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Barring any unforeseen snafus, US-based passengers will soon have a lot more options when it comes to flying to Japan. On Thursday, the US Department of Transportatio proposed to select four US airlines — American, Delta, Hawaiian and United — to provide new daytime service to Tokyo’s downtown Haneda airport as early as summer 2020. The news comes nearly three months after the foursome submitted their requests for approval.

For anyone who has flown to Tokyo’s other airport, Narita, you’ll understand why this is a big deal. Traveling between Tokyo-Narita and Tokyo’s popular Shinjuku City can often take almost two hours via car to cover the 50-mile distance, and that’s saying nothing of the outrageous taxi fares. Haneda sits just 14 miles away, allowing a quick 30 minute transfer via car (or a commute via train that takes well under an hour).

Related: The Best Credit Cards for Airport Lounge Access

Delta Air Lines will begin flying nonstop to Tokyo-Haneda from five US cities next year. It will operate between Haneda and Seattle, Detroit, Atlanta, Portland, Ore. and Honolulu. The five new cities will join Delta’s existing flights to Haneda from Los Angeles and Minneapolis–St. Paul.

Delta said in a press release that the approval will “better position Delta to compete with US airlines that have previously been able to offer better access to Haneda through joint venture partnerships with Japanese airlines,” while also enhancing the “ability of Delta and its partner Korean Air to provide comprehensive service and connecting options across the region.”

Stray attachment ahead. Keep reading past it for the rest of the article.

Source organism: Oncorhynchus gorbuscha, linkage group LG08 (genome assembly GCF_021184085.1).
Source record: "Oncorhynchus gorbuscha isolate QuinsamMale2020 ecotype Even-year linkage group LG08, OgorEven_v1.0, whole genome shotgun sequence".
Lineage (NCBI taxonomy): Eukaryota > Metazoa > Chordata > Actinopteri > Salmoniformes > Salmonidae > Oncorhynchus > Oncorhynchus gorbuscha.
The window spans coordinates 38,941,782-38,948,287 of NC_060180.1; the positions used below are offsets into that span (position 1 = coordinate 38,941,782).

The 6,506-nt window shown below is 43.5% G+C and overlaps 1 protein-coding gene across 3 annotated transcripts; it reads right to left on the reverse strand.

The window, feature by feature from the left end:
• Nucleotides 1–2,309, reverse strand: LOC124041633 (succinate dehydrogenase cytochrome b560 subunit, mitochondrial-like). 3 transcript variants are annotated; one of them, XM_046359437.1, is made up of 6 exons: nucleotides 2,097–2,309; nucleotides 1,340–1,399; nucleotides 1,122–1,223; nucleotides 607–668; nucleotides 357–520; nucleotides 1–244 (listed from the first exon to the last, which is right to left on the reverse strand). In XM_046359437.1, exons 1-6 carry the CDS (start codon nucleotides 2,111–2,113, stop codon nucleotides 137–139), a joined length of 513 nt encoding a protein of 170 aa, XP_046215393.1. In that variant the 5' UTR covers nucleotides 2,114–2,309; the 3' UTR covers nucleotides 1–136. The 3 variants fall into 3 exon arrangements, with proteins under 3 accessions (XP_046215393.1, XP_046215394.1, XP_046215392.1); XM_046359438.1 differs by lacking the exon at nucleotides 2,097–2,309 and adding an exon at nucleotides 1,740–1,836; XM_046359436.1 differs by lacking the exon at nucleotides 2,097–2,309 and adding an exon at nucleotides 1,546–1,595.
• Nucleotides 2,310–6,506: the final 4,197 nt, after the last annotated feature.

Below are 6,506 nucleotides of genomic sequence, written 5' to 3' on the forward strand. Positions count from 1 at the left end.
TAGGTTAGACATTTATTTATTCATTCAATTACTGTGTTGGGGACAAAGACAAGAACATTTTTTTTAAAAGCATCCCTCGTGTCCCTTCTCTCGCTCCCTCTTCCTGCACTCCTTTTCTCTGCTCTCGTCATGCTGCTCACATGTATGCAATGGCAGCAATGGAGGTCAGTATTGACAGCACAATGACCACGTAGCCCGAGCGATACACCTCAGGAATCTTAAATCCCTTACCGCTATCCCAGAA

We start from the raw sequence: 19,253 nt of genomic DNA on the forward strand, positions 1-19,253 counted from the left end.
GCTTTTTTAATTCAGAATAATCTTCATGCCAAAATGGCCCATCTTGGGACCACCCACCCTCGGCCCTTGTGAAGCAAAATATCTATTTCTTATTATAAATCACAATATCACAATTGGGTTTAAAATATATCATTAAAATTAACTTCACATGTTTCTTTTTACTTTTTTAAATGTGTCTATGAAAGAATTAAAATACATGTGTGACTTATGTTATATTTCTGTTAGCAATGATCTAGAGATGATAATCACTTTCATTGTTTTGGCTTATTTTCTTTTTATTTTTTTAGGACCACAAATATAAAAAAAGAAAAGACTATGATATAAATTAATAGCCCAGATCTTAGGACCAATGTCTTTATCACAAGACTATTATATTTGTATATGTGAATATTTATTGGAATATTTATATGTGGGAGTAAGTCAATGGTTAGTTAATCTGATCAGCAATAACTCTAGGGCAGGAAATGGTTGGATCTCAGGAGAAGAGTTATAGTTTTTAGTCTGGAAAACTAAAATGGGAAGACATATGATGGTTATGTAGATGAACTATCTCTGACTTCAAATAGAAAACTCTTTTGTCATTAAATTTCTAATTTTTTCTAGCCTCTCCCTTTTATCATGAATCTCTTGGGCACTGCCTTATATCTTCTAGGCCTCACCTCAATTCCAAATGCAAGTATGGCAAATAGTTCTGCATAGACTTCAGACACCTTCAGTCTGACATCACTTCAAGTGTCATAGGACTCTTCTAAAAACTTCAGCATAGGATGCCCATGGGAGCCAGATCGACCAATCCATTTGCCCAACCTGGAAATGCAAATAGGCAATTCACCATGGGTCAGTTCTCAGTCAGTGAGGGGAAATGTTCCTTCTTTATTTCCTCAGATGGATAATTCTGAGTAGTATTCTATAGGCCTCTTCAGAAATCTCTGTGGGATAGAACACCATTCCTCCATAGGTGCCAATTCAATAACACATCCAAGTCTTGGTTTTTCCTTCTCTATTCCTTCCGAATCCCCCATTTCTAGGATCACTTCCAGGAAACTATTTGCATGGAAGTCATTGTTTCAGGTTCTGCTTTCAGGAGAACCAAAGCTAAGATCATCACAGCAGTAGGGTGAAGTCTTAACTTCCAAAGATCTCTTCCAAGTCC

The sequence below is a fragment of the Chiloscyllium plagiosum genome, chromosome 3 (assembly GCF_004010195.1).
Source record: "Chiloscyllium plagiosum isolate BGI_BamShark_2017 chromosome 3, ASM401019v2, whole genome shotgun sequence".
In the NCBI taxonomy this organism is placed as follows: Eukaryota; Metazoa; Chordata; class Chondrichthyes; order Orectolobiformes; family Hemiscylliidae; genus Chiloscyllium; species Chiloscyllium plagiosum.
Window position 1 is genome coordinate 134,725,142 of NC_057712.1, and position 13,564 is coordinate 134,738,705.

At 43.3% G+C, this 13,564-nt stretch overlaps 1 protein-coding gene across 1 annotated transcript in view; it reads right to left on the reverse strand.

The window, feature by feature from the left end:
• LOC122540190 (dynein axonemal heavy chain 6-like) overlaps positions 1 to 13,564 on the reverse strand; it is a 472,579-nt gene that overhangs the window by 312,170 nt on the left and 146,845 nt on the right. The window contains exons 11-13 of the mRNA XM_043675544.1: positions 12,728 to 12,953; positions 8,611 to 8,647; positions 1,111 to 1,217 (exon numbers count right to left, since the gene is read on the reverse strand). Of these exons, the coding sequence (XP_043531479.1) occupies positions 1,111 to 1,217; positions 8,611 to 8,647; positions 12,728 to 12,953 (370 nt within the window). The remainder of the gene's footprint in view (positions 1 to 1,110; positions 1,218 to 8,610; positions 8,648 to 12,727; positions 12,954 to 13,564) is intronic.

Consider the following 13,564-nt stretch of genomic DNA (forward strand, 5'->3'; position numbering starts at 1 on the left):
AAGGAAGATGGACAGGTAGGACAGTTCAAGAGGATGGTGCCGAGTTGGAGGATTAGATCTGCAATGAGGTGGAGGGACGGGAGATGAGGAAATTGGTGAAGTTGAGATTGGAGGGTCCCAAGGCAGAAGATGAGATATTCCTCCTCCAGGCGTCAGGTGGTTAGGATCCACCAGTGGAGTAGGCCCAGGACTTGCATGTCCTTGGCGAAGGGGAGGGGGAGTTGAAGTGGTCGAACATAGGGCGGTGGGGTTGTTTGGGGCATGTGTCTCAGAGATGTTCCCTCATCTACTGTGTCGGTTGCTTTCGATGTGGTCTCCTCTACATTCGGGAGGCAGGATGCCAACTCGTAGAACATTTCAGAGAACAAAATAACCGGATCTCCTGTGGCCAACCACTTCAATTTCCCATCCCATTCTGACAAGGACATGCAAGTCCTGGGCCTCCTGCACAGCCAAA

Delta One Suites aboard an Airbus A350
Delta One Suites aboard an Airbus A350, flying in 2020 between Detroit and Tokyo-Haneda (Photo by Emily McNutt / The Points Guy)

For the Seattle to Tokyo-Haneda route, Delta plans to use the Airbus A330-900neo, an aircraft we’ll be reviewing on its inaugural flight between Seattle and Shanghai this July. Those who fly through Detroit will be treated to Delta’s first aircraft to feature Delta One Suites, the Airbus A350-900. Atlanta-based passengers will be flown to Haneda on a refreshed Boeing 777-200ER (featuring Delta One Suites, Delta Premium Select and the widest economy seats of the airline’s international fleet), while Honolulu flyers will be on a retrofitted Boeing 767-300ER. Portland to Haneda will be flown using an Airbus A330-200, which features Delta’s older interior and lacks a Premium Select cabin. Exact timings for Delta’s flights have yet to be announced, but we’d expect them soon after final approval later this summer.

None of the other awarded carriers have yet to confirm their own plans, but the US DOT has giving the (tentative) green light for the following flights:

Tentatively approved daytime Haneda slots

  • American Airlines: Dallas/Fort Worth; Los Angeles
  • Delta Air Lines: Seattle; Detroit; Atlanta; Portland, Ore.; Honolulu
  • Hawaiian Airlines: Honolulu
  • United Airlines: Newark, N.J.; Chicago O’Hare; Washington-Dulles; Los Angeles

The airlines have an opportunity to speak up on the decision by May 30, 2019, with a final DOT decision slated for late summer 2019. In the meantime, be sure to brush up on our guide highlighting the best ways to travel to Japan with points and miles. We’ll be adding more to Haneda as these new routes enter the system.


Featured image of Asakusa, Japan, by Darren Murph / The Points Guy 

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